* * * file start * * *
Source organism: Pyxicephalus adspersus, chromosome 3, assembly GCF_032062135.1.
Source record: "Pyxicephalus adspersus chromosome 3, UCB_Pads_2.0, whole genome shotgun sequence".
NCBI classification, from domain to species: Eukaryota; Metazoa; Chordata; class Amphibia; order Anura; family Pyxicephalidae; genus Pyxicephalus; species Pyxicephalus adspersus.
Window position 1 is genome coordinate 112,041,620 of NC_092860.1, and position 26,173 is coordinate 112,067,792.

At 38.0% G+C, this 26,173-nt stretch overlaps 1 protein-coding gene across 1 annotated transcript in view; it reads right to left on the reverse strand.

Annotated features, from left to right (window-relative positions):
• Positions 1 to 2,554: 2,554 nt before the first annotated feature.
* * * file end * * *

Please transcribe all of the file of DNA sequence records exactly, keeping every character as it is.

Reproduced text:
Source organism: Pyxicephalus adspersus, chromosome 3, assembly GCF_032062135.1.
Source record: "Pyxicephalus adspersus chromosome 3, UCB_Pads_2.0, whole genome shotgun sequence".
NCBI classification, from domain to species: Eukaryota; Metazoa; Chordata; class Amphibia; order Anura; family Pyxicephalidae; genus Pyxicephalus; species Pyxicephalus adspersus.
Window position 1 is genome coordinate 112,041,620 of NC_092860.1, and position 26,173 is coordinate 112,067,792.

At 38.0% G+C, this 26,173-nt stretch overlaps 1 protein-coding gene across 1 annotated transcript in view; it reads right to left on the reverse strand.

Annotated features, from left to right (window-relative positions):
• Positions 1 to 2,554: 2,554 nt before the first annotated feature.